Rough live playfield capture program - Useful?

Thread in 'Research & Development' started by Jayce, 30 May 2016.

  1. Hi,

    Partially inspired by this thread : I had a crack at knocking up a script to sample the playfield area (as a few others have done) and dump the output as text; essentially just to see how fast certain areas of the Windows GDI could cope.

    It worked reasonably quickly, so I thought I'd play around some more and do the same thing with some live input. Long iterative story short, I've been playing around with a writing a program that "may" be useful/interesting to people. There's a lot of tidying up and features that I'm interested in implementing for fun, but I thought I'd see if anyone had any use for it in it's current state.

    Rather than attempt to explain it with pictures, I did some quick messing around here:

    Essentially it's just sampling an area of the screen, dividing it into a grid and taking one or more pixels from each grid square. The detection/rendering parts are swappable, the idea being you can dump custom logic into the detection and subsequent rendering/output (e.g. dump it to a window, encode to a gif, output Fumen - I haven't written those yet).

    There are a number of shortcomings/refactorings, and optimisations to be made (e.g. Note the greatly improved capture speed when disabling Windows Aero), but if it's currently useful to anyone, I'm happy to throw up the source.
  2. Let's just say that I'm very very interested for CTEC purposes :)
    edit: Especially if it's really liberal with what input it'll eat, as many different systems will usually use different programs to capture, depending on what hardware we have available.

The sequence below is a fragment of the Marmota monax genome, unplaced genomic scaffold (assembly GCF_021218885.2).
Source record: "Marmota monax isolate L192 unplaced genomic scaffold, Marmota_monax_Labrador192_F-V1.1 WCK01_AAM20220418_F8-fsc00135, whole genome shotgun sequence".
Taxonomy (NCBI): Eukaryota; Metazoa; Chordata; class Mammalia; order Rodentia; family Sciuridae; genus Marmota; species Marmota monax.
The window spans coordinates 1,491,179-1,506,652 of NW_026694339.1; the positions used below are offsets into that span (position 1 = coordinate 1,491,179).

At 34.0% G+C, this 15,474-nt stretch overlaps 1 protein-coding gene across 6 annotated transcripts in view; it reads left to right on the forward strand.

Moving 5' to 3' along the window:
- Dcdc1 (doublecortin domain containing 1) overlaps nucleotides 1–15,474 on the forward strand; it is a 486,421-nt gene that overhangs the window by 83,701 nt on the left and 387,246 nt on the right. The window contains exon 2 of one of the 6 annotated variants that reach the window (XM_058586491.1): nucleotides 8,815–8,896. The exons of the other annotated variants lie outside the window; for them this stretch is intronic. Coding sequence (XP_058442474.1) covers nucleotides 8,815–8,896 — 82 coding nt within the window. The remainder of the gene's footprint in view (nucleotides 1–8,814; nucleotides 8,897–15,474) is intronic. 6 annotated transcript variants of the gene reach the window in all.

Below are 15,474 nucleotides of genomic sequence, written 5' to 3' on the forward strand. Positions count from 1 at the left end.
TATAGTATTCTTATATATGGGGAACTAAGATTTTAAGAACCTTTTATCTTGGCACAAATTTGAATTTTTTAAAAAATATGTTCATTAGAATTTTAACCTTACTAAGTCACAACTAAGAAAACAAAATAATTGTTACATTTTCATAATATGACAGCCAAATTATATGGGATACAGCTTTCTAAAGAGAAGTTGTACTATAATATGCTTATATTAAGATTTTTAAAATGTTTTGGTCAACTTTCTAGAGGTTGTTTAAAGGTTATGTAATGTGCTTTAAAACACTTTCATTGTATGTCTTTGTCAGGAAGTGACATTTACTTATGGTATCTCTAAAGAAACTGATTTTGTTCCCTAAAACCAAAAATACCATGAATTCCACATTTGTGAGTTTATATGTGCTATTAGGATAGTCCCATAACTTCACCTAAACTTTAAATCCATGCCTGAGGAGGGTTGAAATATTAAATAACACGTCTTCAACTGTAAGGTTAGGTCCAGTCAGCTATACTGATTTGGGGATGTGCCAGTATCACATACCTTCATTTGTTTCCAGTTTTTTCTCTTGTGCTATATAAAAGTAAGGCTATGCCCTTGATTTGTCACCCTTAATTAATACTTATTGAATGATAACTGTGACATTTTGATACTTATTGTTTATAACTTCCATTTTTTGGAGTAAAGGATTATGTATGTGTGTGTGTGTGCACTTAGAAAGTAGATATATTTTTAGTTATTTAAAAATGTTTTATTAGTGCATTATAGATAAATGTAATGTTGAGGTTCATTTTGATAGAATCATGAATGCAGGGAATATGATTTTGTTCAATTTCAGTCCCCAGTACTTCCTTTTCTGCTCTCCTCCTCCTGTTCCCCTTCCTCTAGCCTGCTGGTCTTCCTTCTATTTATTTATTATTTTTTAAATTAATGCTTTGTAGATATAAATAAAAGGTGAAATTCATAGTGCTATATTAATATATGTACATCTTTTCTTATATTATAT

Was talkin with Muf about this stuff just yesterday.
    Last edited: 30 May 2016
  3. 1) Does it only do TGM1?
    2) Can you ONLY get the playfield?
    If the answer to both of those is no, then this would be really useful for certain things similar to what Jago and I think it was Mary have done in the past.
    Right now however, it still looks promising. I have no idea if it's any better than the thing Steadshot made for the Fumeniser but it has the potential to do some very nice things.
  4. Hey,

    It's currently just nomming a screen display, which is reasonably swappable.

    There's nothing really specific to TGM1 in there (except I was trying to naively filter some of the colours out in one of the detectors), it'll display anything (the more grid-like the better)

    You aren't restricted to capturing the playfield, but that's the only thing I've looked at so far. It currently only captures one area of the screen per instance; you'd have to run a few to capture the different parts you were interested in (and write detectors/renderers for them). Also, they'd render to different instances, that's my next little area to refactor (I've got some choices to make about how I want that to work).

    Hopefully, I'll make the core program flexible enough to allow people to write their own detection/renderer bits to suit their needs.
  5. I would love to play around with this. Do you plan to open source your code? What language is this written in?
    Tomek likes this.
  6. Sure thing, it's not the in the neatest state, but I'll clean up some of the rougher edges and try and link in the next few days. It's written in C#.
    Last edited: 2 Jun 2016
  7. Nice! While I'm fairly decent in most popular programming languages, I do C# pretty much every day for a living. I also imagine C# code inherently makes it a lot more maneagable and easier to expand. I would really love to see how you're making it :) Does it have any kind of score recognition at present? The CTWC thing did a neat thing where it compared the score of the two players to show the lead between them, very nice idea.
  8. No, it currently really only does the basics you can see up there (and in a fairly naive way at that). I will make the source available, I'd like to re-jig a couple of things, but I may just link it before then, for general messing about.

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